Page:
By Alice Marty/contributing writer

Q: Recently our garden club had quite a discussion about the hardiness of hibiscus in the Mobile area. I say they are not, but several members thought otherwise. Perhaps you could settle our disagreement.

A: Well, how about a hardy hibiscus? Yes, some hibiscuses are hardy in Alabama. Local gardeners have long loved the tropical hibiscus, hibiscus rosa-sinensis, seen commonly in the landscapes of south and central Florida. These evergreen shrubs with dark, glossy leaves and large, flamboyant flowers in shades of red, gold, orange, yellow, pink and white are popular in pots and in the ground. But, as almost every winter reaffirms, the tropical hibiscus is not reliably hardy when planted in the ground in zone 8b.

Photo/ Alice Marty

Unlike their tropical counterparts, hardy hibiscus, botanically known as hibiscus moscheutos, is more cold-hardy, vigorous and long lasting. They can grow quickly up to 8 feet tall and 4-6 feet wide. They are close relatives of the tropical hibiscus but have larger flowers. The blooms, measuring 6-12 inches across, are impressive, to say the least. Your neighbors’ heads will turn when they see these giant flowers. Strangers may stop and ask you to identify the huge blooms. William. C. Welch, professor of horticulture at Texas A&M University, calls these plants “giant rose mallow,” and explains that they “have the largest flowers of any cultivated perennial.”

These plants are native to marshy areas of North America. Being herbaceous perennials, they lose their leaves and the branches die back with the coming of winter, then resprout from the ground the following spring. They are root-hardy to zone 4 with some protection.

For years, the only hardy hibiscus colors available were white, pink and red, but over the last decade plant breeders have provided new colors and combinations. Mauve, hot pink and purple combinations with ruffled edges and overlapping petals can be found. Hardy hibiscus flowers, though tough, look delicate, resembling crinkly crepe paper. Each exotic bloom typically lasts only one day, but many open each day over a long blooming season until frost cuts them down. The blooms are also a magnet for hummingbirds and butterflies.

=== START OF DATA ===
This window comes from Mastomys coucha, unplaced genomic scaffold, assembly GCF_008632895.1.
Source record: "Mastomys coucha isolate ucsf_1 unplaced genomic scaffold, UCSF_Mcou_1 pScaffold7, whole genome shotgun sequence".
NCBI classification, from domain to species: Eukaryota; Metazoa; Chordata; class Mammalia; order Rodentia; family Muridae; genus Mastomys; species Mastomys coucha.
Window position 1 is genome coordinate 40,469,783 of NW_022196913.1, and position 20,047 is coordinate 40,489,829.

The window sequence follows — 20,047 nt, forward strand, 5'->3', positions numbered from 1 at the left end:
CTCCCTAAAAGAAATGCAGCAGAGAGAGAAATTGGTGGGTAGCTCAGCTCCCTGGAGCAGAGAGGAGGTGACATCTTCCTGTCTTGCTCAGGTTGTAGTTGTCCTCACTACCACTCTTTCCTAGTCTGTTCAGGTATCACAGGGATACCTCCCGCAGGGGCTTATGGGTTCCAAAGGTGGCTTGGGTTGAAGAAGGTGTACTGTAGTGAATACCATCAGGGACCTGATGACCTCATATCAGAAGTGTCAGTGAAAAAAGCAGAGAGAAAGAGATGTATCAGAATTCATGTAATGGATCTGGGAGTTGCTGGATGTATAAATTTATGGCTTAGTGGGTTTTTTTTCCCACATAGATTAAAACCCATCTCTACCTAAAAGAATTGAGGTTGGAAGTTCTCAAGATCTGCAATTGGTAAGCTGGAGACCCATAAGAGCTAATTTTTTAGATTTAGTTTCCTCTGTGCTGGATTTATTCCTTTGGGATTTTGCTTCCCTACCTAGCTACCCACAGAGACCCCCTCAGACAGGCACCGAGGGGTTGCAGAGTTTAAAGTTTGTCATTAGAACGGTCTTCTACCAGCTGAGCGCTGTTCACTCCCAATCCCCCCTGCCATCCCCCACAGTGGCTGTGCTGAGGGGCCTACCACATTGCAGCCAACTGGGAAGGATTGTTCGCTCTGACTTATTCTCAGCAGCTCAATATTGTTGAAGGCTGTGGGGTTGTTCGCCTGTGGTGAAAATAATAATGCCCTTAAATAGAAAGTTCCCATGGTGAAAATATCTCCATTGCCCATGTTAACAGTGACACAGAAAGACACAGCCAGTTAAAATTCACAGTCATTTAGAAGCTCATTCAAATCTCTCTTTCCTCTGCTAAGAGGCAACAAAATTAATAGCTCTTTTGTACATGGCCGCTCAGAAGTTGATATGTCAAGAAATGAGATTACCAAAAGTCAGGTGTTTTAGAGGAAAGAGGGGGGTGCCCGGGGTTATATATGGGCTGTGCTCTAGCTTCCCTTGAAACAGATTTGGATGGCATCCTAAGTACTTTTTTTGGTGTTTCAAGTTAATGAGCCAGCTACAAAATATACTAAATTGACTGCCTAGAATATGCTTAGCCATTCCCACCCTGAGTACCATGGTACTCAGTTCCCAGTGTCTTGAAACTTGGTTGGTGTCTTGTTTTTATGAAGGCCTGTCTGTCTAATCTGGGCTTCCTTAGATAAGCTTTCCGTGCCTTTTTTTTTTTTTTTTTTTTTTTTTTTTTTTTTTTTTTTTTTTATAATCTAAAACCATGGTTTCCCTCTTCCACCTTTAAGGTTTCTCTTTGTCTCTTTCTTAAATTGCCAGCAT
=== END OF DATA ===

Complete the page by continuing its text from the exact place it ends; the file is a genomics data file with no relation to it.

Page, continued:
The new hybrid varieties sport foliage varying in color from bright green to burgundy and almost black. The “too large” size has also been addressed. Plant size has been scaled down to the 2-to-3-foot range, making them ideal for pots. “Indeterminate” is a term many have heard regarding tomatoes, and that trait has been bred into newer hibiscus varieties, meaning more blooms from top to bottom of each stem, not just at the tips.

A hibiscus needs a minimum of six hours of sun each day. It can be afternoon sun if supplemental water is supplied the first year. Remember, they were marsh plants at one time, yet a well-draining area works best. After being in the ground a couple of years, they can tolerate dry or moist conditions.

They are not particular about soil and will grow in most areas with a little water-soluble fertilizer added. Of course, improving the planting site with aged compost will insure better growth. Hibiscus work well planted as specimens or interplanted with perennials. Staking should not be needed except for the first year. If you want to encourage better branching just pinch them back lightly early in the growing season.

When plants begin to go dormant, cut old stems back to 3-6 inches above ground level. An important thing to keep in mind: Hardy hibiscus is very late to emerge in the spring. Be patient! They make up for their late start with rapid growth and should be blooming May through October.

The major insect pest of hardy hibiscus is the caterpillar-like larva of the hibiscus sawfly, atomacera decepta. Several of these larvae often feed on the same leaf or plant and can quickly defoliate the entire plant. The least toxic way to eliminate the sawfly larvae is by picking them off; find them on the underside of the leaves. Other pests include whiteflies, mealy bugs, grasshoppers and spider mites. The primary diseases are various leaf spots caused by cladosporium, cercospora, phyllosticta and other fungi.

Check with your local Alabama County Extension Office Master Gardener Home Garden Helpline, 877-252-4769, before using pesticide or fungicide. We can help you decide on the best course of action for the most satisfactory and safest results. Refer also to this publication:

You are invited to these upcoming gardening events

What: Roses for the Gulf Coast
When: Wednesday, June 28, 10:30-11:30 a.m.
Where: Bellingrath Gardens & Home, 12401 Bellingrath Gardens Road, Theodore
Admission: Fees apply; call 251-973-2217 for more information.

What: Mobile Master Gardeners Monthly Meeting
When: Thursday, Aug. 3, 10:30-11:45 a.m.
Where: Jon Archer Center, 1070 Schillinger Road N., Mobile
Topic: Favorite Plants for Mobile Gardens, Mobile Master Gardeners
Master Gardener Helpline: 1-877-252-4769, or send your gardening questions to